As for other sources of meat, wild and domesticated, I generally ignore them because they are not commonly available enough to be worth considering for this question. Lamb, goat, deer, rabbit, buffalo, ostrich, and others are sometimes available, but all require some additional effort to obtain. Unlike seafood, poultry, beef, and pork, other meat sources aren’t the defaults you can generally expect to find everywhere, to an extent that it seems unlikely it would be necessary for me to eat them since non-meat alternatives are as easy if not easier to get. I’m not saying I would be as unwilling to eat, say, deer as I am unwilling to eat chicken, but I’d probably only seriously consider it if, for example, there was deer overpopulation, culling was in effect, and the meat would otherwise be wasted. But again, for the effort involved in ensuring this I could just eat vegetables and avoid the issue altogether with an outcome I’d prefer — eating vegetables strictly dominates eating other meats for me.

This leaves us only pork to consider. Pork is probably the easiest meat to convince people not to eat because pigs are charismatic and friendly. Which, from my point of view, is unfortunate because pigs strike a balance between the lower suffering, higher ecological impact of beef and the higher suffering, lower ecological impact of chicken. Additionally, because pigs are relatable like dogs, cats, primates, and dolphins, I can appreciate that most pig lives seem worth living, just as most human lives, no matter how much suffering they contain, seem to be worth living. So on the whole I feel fairly neutral about eating pigs, so I’m most willing to eat them out of all animals if necessary.

But (there’s always a “but”), I eat way more dairy and eggs than pork, as in I regularly eat dairy and don’t try too hard not to eat eggs but eat pork no more often than any other meat, which is to say basically never unless my eating it is acausal to satisfying my preferences, e.g. if I were to dumpster dive, or I am forced to eat meat as a tradeoff against less desired alternatives. What gives? Well, as an American surrounded by meat eating conspecifics, I can get more of what I want by looking like a vegetarian than personally minimizing my direct impact on other animal preference satisfaction. That is to say, my preferences are best satisfied by signaling to others that I don’t eat meat.

My reasoning is thus. Vegetarians are relatively rare in America and most Americans eat meat by default. When I go out to eat, which is often, my choices are often limited, so much so that there is little I would like to eat at most restaurants. It’s harder to be a vegetarian in America than not, so as a result we should expect fewer people on the margin to become vegetarians or eat meat less often. Therefore, both because I want it to be easier for me to not eat animal products and I suspect a large impact I can have medium-to-long-term on satisfying my preference for respecting the preferences of animals is to make it easier for other people to eat less meat, I clearly signal culturally and financially that I have vegetarian preferences, thus normalizing vegetarianism and incentivizing catering to vegetarian preferences.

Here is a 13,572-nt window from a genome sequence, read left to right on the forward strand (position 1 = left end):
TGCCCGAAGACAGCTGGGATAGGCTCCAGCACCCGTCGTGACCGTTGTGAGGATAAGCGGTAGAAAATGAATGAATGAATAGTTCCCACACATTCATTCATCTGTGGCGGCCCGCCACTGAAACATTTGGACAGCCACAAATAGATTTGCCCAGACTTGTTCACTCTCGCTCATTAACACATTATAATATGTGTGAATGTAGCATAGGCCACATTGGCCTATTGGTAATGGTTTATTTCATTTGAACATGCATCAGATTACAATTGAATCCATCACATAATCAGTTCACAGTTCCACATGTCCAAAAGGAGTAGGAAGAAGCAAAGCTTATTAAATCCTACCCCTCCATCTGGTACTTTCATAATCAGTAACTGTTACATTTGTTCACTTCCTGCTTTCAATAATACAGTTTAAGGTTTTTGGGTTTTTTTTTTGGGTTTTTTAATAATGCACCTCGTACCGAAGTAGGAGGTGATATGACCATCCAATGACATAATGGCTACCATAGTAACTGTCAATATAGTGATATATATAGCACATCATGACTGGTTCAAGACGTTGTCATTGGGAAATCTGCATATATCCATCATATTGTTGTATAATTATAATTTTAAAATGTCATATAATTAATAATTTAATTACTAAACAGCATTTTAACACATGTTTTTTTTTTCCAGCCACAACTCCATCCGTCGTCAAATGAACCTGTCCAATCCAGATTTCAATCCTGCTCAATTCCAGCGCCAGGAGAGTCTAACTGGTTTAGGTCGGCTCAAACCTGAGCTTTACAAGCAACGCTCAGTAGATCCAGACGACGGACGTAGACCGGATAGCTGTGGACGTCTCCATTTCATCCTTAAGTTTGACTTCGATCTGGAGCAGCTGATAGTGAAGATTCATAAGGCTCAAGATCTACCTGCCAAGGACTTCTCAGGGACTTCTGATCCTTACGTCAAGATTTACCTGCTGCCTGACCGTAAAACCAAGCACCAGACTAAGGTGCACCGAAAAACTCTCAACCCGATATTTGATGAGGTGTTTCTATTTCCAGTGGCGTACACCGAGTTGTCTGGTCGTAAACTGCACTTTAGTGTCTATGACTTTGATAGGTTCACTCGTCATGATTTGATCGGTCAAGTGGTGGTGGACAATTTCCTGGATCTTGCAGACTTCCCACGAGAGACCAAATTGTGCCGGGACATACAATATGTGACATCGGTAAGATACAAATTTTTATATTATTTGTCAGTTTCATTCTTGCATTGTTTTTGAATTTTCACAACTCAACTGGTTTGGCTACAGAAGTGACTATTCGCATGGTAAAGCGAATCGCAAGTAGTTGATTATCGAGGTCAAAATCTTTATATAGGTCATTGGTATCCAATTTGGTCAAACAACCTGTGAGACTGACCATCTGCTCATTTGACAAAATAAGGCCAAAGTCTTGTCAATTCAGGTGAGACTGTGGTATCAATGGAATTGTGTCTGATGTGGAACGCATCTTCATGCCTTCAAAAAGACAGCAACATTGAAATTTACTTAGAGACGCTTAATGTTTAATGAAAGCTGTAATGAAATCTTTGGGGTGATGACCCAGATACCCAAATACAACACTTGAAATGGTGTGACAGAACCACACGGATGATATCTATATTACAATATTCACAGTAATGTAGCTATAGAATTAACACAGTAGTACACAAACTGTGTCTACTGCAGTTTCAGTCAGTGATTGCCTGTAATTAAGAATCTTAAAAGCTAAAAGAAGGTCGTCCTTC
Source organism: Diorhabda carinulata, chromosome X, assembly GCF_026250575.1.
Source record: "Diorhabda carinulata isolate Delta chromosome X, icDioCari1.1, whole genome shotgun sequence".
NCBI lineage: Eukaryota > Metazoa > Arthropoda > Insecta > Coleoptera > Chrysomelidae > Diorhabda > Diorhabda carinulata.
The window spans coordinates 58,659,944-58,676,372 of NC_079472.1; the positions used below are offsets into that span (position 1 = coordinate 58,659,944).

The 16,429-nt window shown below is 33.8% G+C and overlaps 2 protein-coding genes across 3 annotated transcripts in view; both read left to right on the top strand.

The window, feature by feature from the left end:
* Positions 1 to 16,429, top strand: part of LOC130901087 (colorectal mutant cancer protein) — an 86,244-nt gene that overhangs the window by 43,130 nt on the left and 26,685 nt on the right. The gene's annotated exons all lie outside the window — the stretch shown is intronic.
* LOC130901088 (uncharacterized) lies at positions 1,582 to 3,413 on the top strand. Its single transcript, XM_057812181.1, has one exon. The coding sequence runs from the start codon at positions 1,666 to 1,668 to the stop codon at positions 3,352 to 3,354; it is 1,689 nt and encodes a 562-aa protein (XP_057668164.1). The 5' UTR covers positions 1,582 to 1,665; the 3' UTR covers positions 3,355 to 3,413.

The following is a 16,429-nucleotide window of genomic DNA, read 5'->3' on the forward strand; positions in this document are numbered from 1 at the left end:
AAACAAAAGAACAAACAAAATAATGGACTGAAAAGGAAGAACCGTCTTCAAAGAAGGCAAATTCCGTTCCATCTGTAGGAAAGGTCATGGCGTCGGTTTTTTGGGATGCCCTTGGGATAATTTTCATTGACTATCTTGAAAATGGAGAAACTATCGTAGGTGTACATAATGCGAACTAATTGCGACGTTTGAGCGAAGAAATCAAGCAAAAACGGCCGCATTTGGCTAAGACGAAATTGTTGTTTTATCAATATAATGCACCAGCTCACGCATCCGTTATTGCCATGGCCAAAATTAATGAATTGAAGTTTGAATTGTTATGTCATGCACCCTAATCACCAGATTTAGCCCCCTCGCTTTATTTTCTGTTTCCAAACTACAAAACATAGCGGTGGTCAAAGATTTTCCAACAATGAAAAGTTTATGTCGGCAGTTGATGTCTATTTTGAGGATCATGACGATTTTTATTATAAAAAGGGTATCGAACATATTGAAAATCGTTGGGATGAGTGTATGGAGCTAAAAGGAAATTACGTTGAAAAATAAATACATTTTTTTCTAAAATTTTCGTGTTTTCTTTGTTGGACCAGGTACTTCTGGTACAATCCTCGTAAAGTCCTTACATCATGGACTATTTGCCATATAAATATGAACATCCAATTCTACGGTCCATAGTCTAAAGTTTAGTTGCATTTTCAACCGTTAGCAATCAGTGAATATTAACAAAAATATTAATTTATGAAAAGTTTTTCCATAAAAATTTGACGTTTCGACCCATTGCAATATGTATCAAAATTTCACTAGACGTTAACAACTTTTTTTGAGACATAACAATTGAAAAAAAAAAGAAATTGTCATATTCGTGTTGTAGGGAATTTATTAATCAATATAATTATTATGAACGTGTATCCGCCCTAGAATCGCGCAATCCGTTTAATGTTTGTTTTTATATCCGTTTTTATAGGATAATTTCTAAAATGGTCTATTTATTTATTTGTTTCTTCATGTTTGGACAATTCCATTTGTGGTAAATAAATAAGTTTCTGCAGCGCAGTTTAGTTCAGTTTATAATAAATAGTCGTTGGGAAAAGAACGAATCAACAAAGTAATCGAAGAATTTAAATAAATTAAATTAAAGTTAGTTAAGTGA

As you may have noticed, I became a vegetarian via preference utilitarianism, but stay a vegetarian to signal virtue. That would be pretty confused moral reasoning, except properly I don’t think morality is a category of thing that exists in the world and instead is an illusion created by seeing the world through a frame that does not include system relationships. But I do recognize preferences, my own preferences include a preference for the maximization of the preferences of others all else equal, and as a result I think in a way that generally aligns with the moral theory of preference utilitarianism, but if I had different preferences about the preferences of others I could just as easily be a deontologist or virtue theorist in terms of morality, so I see no problem in the contradictions that result from flatting my thinking into terms of morality.

Thus my vegetarianism is instrumental, I encourage others to share my preferences by signaling my vegetarianism, but I most prefer to eat pork if I must eat meat, and would probably choose it over cheese and eggs if I did not need to signal virtue.